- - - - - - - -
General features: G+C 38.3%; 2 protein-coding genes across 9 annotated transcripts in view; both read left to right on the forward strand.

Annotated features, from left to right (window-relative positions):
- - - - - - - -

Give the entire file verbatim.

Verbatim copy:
General features: G+C 38.3%; 2 protein-coding genes across 9 annotated transcripts in view; both read left to right on the forward strand.

Annotated features, from left to right (window-relative positions):